Tuesday, November 23, 2010

My long-standing relationship with the airborne ghosts is thus revived again.

Memories are sometimes so intriguing. Consider the time when I was in the forest of Kyushu, near my mother’s parents’ house, and suddenly encountered a huge swarm of butterflies. The species was Common Bluebottle (Graphium sarpedon). Common Bluebottle, as the name suggests, is not a rare butterfly. Numerous times, I have seen them in isolation, or in a group of few. However, never before had I seen literally tens of them flying around a tree in full bloom. The flowers were white and small. The Common Bluebottles were scattered over the sky. It was such a breathtaking sight.

I was about 6 or 7, and lots of water has flown under the bridge since then. It is such an enigma why and how such memories stay, and from time to time surge out of my unconscious. It did surge this morning, and that is why I am writing about this particular piece of childhood memory in this journal.

It is also interesting how with the procession of time the memory has kind of “purified” itself, assuming an almost mythical nature within my mind. I know these butterflies to have perished long ago, in that summer of my throbbing encounter. Their phantoms however continue to thrive in my mind, synaptically reinforced every time I remember that chance meeting. My long-standing relationship with the airborne ghosts is thus revived again.

Monday, November 22, 2010

Becoming China 2.0

Several years ago, I was in the Tiananmen Square, mingling among the crowd. There were various kinds of people. Those who apparently came from rural areas had red cheeks, very excited, trying to absorb everything that were around them. I was in the category of first comers, opening my eyes to the sheer vastness of the nation of China.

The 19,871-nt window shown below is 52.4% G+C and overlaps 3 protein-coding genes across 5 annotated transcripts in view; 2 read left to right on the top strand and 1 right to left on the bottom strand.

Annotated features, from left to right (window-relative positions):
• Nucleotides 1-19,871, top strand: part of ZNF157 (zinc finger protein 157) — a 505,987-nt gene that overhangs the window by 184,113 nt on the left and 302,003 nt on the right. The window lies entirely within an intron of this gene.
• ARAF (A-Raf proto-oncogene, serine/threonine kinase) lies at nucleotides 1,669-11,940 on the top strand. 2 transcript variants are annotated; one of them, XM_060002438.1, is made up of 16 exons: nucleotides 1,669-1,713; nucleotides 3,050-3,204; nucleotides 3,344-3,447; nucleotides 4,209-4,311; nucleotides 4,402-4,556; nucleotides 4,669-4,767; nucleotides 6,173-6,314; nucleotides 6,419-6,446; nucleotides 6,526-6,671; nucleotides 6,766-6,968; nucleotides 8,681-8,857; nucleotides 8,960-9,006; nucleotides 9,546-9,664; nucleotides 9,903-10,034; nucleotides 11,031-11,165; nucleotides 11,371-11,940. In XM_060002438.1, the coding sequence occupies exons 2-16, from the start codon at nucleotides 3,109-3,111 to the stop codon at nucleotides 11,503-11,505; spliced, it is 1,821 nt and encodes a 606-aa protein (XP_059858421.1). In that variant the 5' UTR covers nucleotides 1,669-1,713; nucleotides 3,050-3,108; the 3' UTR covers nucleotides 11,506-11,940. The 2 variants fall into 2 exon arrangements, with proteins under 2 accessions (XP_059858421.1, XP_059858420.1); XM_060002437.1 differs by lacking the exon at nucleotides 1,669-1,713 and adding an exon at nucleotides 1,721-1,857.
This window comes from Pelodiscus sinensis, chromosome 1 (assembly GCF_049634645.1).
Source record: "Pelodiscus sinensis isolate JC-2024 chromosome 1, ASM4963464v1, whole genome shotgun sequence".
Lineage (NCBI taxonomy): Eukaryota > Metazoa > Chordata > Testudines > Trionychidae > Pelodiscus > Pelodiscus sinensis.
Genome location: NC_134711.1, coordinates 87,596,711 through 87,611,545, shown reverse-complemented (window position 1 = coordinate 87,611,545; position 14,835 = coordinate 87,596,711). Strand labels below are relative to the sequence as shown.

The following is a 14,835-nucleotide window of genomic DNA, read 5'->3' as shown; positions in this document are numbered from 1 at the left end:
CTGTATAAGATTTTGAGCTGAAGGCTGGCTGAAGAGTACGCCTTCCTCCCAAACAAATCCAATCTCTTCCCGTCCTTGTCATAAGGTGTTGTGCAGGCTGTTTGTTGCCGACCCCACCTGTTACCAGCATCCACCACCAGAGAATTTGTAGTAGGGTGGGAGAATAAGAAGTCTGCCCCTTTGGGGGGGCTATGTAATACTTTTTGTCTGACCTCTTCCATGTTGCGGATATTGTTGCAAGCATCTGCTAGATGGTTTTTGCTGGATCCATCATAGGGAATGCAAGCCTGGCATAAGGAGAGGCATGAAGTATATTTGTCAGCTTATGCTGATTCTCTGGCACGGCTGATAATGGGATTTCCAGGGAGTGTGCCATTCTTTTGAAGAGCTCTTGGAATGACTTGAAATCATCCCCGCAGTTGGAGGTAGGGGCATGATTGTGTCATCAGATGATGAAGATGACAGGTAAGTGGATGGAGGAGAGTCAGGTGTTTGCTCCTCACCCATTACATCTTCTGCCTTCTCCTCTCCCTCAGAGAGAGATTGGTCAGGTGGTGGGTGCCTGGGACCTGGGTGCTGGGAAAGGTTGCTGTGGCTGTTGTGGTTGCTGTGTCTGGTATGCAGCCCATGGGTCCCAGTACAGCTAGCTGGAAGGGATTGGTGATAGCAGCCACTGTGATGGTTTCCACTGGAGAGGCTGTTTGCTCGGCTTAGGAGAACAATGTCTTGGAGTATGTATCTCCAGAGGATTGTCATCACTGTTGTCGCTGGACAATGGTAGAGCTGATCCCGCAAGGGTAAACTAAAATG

When I imagined the massive land that surrounded me, I felt I understood why the Chinese culture tends to be self-centered. They can afford to be. When you have a long history, massive land, with over a billion of people, you have the illusion that you are at the center of the world. You can put yourself under the delusion that you don’t have to really care for what’s happening outside. You feel that you are entitled to have your own way, supported by the great mass of momentum that is behind you.

The recent series of squeaking noises that surround the nation, notably this ongoing fiasco about the Nobel Peace Prize, seems to reflect a widening gap between the traditional Chinese mindset and the reality of the globalizing world. Yes, China is massive, yes, China is rapidly growing, and yes, there are more Chinese than any other ethnic group on earth. It may be true that in the past the Chinese could do pretty well by considering themselves as being at the center of the earth, having their way and imposing it on the nations around.

But things have changed. The brutal fact of the day is that China is only a part of the world, albeit a very important part.

The tendency of the Chinese media, fuelled by the self-confidence resulting from the recent economical growth (which is a good thing in itself), to regard its relation with the West in a confrontational context might be self-serving in the short run but is ultimately untenable. China needs to grow into “China 2.0”, where it recognizes the fact that it is an integral part of the grid that is covering the earth, for everybody’s benefit, based on the principle of cooperation and mutual respect. By becoming China 2.0, its excellent tradition of flamboyant and deep culture would shine even more, bringing benefit not only to the Chinese but also to the world at large.

China please wake up.